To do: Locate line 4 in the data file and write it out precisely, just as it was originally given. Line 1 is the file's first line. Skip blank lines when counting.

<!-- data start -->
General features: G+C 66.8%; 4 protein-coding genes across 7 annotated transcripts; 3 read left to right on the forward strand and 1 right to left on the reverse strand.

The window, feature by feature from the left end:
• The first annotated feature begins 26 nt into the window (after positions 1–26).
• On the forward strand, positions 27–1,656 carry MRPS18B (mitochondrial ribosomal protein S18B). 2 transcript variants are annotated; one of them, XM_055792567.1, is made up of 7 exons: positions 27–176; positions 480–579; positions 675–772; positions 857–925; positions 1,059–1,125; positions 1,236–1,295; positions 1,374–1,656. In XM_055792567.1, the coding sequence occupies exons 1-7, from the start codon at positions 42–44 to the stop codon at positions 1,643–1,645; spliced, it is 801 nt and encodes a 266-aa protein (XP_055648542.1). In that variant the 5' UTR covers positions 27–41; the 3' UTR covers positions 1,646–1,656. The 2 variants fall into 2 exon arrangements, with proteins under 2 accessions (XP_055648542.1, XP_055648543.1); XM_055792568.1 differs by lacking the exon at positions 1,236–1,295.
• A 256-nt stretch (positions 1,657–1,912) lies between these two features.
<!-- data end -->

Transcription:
• On the forward strand, positions 27–1,656 carry MRPS18B (mitochondrial ribosomal protein S18B). 2 transcript variants are annotated; one of them, XM_055792567.1, is made up of 7 exons: positions 27–176; positions 480–579; positions 675–772; positions 857–925; positions 1,059–1,125; positions 1,236–1,295; positions 1,374–1,656. In XM_055792567.1, the coding sequence occupies exons 1-7, from the start codon at positions 42–44 to the stop codon at positions 1,643–1,645; spliced, it is 801 nt and encodes a 266-aa protein (XP_055648542.1). In that variant the 5' UTR covers positions 27–41; the 3' UTR covers positions 1,646–1,656. The 2 variants fall into 2 exon arrangements, with proteins under 2 accessions (XP_055648542.1, XP_055648543.1); XM_055792568.1 differs by lacking the exon at positions 1,236–1,295.